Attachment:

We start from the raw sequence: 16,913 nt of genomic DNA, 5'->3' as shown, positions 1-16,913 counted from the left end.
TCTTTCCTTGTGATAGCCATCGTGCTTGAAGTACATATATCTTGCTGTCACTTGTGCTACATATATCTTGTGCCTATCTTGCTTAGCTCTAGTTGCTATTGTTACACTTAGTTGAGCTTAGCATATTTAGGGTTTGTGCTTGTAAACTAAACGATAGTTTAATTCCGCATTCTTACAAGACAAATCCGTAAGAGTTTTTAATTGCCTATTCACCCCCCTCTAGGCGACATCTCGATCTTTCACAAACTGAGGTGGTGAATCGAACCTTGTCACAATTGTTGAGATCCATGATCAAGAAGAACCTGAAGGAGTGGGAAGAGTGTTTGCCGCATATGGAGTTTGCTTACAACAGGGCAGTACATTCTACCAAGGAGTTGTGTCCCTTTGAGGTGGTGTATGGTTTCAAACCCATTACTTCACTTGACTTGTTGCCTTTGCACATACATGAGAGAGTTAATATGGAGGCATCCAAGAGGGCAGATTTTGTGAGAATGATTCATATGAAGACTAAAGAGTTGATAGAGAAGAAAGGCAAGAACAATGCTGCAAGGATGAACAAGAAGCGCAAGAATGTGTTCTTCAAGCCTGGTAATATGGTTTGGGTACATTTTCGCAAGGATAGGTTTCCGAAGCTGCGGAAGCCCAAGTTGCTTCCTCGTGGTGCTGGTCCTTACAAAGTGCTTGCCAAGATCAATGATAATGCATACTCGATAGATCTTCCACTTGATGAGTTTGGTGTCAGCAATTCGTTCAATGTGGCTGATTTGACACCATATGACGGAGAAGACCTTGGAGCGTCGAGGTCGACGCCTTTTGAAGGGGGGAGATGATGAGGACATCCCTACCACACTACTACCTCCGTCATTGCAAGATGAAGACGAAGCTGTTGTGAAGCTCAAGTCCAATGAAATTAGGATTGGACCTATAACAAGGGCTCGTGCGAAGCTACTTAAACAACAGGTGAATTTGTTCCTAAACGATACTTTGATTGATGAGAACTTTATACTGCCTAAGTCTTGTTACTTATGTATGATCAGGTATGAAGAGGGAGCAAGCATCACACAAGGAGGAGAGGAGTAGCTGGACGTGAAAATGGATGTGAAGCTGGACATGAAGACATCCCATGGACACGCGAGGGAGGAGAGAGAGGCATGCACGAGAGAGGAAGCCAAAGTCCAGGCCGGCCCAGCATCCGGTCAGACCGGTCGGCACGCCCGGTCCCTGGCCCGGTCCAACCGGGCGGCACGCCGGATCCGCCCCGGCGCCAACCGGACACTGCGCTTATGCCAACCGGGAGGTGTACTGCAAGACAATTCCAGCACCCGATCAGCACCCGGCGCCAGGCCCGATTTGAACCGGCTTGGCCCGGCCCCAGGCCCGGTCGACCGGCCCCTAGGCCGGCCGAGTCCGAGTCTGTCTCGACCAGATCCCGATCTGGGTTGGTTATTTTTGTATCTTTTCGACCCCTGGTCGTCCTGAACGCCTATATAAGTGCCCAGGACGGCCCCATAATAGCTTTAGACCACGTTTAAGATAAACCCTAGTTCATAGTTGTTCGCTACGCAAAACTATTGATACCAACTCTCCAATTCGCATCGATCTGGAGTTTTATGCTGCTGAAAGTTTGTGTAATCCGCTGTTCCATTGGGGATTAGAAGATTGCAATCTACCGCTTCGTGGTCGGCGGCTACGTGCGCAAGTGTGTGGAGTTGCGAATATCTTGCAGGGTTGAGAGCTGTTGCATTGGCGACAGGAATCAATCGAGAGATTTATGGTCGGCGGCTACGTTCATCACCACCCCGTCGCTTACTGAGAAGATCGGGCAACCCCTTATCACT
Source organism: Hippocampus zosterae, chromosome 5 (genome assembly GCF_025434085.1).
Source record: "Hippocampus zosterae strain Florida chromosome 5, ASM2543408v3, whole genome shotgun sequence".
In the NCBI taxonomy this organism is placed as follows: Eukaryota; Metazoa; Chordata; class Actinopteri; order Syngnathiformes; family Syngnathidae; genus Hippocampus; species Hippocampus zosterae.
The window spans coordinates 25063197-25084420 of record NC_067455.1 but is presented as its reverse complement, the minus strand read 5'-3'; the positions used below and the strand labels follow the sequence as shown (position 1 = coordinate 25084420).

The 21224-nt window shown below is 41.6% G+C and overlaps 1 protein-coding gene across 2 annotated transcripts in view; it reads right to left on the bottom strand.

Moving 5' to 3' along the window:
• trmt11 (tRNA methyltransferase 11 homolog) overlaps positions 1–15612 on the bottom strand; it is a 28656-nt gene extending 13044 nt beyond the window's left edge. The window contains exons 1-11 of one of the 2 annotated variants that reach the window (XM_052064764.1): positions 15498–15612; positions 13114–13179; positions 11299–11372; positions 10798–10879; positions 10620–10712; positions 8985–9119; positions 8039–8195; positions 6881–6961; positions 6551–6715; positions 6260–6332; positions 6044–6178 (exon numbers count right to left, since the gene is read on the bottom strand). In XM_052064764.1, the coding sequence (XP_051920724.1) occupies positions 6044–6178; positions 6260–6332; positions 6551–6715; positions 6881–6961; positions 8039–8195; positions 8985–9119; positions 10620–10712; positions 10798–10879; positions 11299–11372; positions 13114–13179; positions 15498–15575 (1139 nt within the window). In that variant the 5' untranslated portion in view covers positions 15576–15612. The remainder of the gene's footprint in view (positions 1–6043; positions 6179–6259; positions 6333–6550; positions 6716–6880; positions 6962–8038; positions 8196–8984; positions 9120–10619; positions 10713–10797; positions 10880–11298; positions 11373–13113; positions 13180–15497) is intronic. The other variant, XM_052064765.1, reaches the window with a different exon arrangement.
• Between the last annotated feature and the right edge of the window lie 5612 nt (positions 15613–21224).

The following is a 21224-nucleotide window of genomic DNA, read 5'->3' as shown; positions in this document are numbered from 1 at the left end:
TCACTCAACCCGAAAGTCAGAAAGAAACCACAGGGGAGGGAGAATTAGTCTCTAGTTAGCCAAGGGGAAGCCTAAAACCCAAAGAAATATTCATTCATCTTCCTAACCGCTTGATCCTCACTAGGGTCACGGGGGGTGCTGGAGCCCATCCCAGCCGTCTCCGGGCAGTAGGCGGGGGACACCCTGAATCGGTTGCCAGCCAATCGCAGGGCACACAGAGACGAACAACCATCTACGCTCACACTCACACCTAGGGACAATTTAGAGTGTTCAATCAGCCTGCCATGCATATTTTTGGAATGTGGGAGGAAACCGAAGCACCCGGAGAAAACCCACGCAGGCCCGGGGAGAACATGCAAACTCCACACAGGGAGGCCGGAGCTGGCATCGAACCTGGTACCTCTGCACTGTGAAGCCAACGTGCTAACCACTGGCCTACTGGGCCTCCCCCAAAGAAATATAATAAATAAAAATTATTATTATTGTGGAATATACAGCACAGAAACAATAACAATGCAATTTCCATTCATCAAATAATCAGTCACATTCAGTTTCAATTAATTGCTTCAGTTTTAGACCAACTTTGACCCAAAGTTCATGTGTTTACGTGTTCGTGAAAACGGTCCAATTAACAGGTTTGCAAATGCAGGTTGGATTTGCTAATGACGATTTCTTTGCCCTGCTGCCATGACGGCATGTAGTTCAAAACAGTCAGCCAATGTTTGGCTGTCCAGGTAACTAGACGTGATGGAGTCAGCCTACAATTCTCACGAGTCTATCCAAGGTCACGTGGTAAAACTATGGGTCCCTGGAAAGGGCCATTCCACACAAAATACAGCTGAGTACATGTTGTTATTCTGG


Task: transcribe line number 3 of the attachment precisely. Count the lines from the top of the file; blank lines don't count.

Source organism: Hippocampus zosterae, chromosome 5 (genome assembly GCF_025434085.1).